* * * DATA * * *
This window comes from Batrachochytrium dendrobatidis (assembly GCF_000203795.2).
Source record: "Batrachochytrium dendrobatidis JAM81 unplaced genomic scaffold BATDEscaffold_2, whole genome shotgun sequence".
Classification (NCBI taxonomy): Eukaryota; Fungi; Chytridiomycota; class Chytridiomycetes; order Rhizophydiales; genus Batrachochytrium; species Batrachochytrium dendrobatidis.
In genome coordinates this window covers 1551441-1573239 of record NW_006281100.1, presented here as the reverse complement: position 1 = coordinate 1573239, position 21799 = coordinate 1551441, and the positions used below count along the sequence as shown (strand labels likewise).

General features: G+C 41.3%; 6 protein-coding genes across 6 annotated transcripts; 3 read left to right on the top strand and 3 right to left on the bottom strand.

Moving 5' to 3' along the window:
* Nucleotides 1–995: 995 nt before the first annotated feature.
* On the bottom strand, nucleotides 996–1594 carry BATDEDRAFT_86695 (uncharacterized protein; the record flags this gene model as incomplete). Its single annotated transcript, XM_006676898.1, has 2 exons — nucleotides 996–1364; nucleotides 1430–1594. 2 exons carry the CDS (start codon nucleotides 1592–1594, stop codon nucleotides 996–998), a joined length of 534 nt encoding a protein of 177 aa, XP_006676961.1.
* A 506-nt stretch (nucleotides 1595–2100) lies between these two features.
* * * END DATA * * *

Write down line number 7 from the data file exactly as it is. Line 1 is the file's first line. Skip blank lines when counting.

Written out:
* Nucleotides 1–995: 995 nt before the first annotated feature.